Indeed, Paxton’s history of alleged malfeasance long predates his impeachment. Before he was elected AG, he was infamously caught on a security camera pilfering a $1,000 Montblanc pen left in a tray at the Collin County Courthouse metal detector by another lawyer. (He subsequently returned it to the owner after a deputy confronted him.) More to the point, Paxton is also facing two 2015 felony indictments on charges of securities fraud. He has managed to delay those cases from proceeding for eight years, though a meeting to set a trial date has been scheduled in Houston for later this year. Paxton stands accused of soliciting investors for a McKinney-based tech company without disclosing that he was being paid to promote the stock. Punishment could include as many as 99 years in prison. 

And there’s more: there’s testimony that he charged a tie, shirt, and $600 sports jacket to his hotel room while a guest of the Texas Attorney’s Association, which he let foot the bill. He’s come under fire from legal ethicists for his work as an attorney ad litem in a probate case involving the heirs of storied oilman H.L. Hunt. And his office has been beset by allegations of incompetence. It had to dismiss a series of human-trafficking cases after procedural breakdowns. Numerous employees have resigned alleging dysfunction, and the office has had trouble filling staff vacancies. 

So why the focus on Paxton now, after years of alleged impropriety? In late 2020, a group of eight top Office of the Attorney General staffers, most of them respected conservatives chosen directly by Paxton, went to the FBI with their concerns about the AG’s bizarre behavior in support of Paul. Four who were then fired sued for damages to their reputations and careers later that year, and also demanded an apology for Paxton’s description of them as “rogue employees.” Paxton, after more efforts to discredit the group, agreed to settle the suit for $3.3 million in February—but expected the Texas House to approve the use of taxpayer dollars to pay for his supposed sins. This turned out to be a major error on the part of the penny-pinching AG: House members, many of whom have long chafed at Paxton’s arrogance and showboating, decided to embark upon an investigation before paying the bill. And here we are.

Meet the Cast of Characters

The Developer With Delusions of Grandeur: Nate Paul, a burly 36-year-old, was once an Austin real estate wunderkind, “The 30 Year Old Texas Tycoon Who is Building A Real Estate Empire,” according to a 2017 profile in Forbes. He boasted that his business, World Class Holdings, at one point had $1.2 billion in assets, and would announce his new properties by draping from their roofs banners emblazoned with hip-hop mogul DJ Khaled’s slogan: “Another One.” 

Things went south in a big way in 2018 and 2019, when he declared five bankruptcies. In one bankruptcy case, a court-appointed receiver in October 2022 alleged that Paul “misappropriated tens of millions of cash and real estate” and “created a dense web of corporate shells to disguise and conceal misappropriation of cash and real estate from courts, receivers, trustees, creditors and investors.” Paul has previously denied all wrongdoing.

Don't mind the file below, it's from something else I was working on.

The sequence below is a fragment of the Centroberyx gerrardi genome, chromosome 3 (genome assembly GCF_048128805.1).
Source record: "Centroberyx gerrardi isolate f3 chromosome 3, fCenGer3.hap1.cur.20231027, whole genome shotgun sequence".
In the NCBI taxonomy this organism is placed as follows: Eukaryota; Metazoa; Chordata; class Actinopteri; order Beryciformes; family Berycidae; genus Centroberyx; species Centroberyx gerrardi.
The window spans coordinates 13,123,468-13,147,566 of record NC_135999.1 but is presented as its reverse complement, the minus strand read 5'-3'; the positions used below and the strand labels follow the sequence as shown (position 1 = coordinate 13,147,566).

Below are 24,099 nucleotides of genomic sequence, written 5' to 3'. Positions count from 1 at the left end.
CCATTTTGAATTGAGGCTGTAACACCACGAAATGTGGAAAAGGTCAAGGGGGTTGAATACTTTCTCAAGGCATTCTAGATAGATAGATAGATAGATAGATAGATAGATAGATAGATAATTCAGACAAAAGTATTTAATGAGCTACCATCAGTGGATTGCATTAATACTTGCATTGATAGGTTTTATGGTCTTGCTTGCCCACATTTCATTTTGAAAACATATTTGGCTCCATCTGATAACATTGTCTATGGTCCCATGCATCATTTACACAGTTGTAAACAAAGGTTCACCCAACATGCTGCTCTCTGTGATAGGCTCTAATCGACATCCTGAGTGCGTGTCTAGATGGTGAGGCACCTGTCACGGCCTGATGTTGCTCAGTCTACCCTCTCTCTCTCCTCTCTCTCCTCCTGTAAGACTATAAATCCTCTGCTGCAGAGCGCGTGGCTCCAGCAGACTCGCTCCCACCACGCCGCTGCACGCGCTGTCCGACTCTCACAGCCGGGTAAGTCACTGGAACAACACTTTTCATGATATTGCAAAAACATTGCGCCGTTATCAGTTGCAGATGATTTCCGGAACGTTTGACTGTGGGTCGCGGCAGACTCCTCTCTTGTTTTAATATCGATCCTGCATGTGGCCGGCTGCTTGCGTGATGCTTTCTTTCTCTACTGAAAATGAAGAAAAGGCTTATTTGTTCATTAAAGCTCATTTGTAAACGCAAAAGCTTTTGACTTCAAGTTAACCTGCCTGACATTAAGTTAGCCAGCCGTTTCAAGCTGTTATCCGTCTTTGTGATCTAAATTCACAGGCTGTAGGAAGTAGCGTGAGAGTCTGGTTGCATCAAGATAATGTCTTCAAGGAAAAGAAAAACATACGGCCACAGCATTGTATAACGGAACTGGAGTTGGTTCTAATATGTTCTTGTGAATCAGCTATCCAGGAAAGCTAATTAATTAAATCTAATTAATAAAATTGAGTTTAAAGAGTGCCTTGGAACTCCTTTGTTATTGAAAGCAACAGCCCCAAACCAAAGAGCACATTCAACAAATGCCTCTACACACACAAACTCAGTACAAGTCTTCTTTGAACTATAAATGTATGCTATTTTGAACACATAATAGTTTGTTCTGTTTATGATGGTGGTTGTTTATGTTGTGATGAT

Paul befriended Paxton—even helping him set up a now infamous Uber account under a fake name, which Paxton seems to have used to visit his alleged mistress, Paul’s Austin hacienda, and Trump hotels in multiple out-of-state cities. When the FBI started nosing around his business, Paul went to his pal, to whom he had donated $25,000 in campaign funds in 2018, with a matching donation from the PAC of a law firm representing him. He allegedly wanted Paxton to help kill, or at least discredit, the investigation. Despite dire warnings to stay away from Paul, from colleagues in the attorney general’s office who were watching with growing alarm, Paxton continued to use his office to advance Paul’s interests, House impeachment managers allege. 

The Not-So-Impartial Judge: The Senate is ostensibly the jury in this trial, but Lieutenant Governor Dan Patrick is the judge, and his death grip on the Senate means that what he wants out of the trial he will get. A long-time radio show host, famous for getting an on-air vasectomy, Patrick rapidly accrued power by wielding both carrots and stiletto-honed sticks and has made himself into perhaps the most influential public official in Texas: It’s long been said there’s really only one senator, as his wish becomes the command for all other members. 

Patrick has promised, but not exactly delivered, “total transparency” in the proceedings so far. He has no experience as a trial judge or lawyer, so the rules, established by him and the Senate behind closed doors, allow him to appoint outside counsel to assist him. The anti-Paxton camp had high hopes in late August when Patrick appointed Republican and former state appeals court judge Marc Brown for the job. Brown has a sterling reputation for fairness—perhaps too fair, in this case: he withdrew after his $250 donation to Paxton’s 2022 Republican primary opponent, Eva Guzman, came to light. (That amount was chicken feed compared to the $3 million in donations and loans given to Patrick by the pro-Paxton group Defend Texas Liberty, funded in large part by Dunn, which somehow didn’t come up.) The outside-counsel job has now gone to former Fifth Court of Appeals Justice Lana Myers, an establishment Republican whose donations were ostensibly more carefully vetted.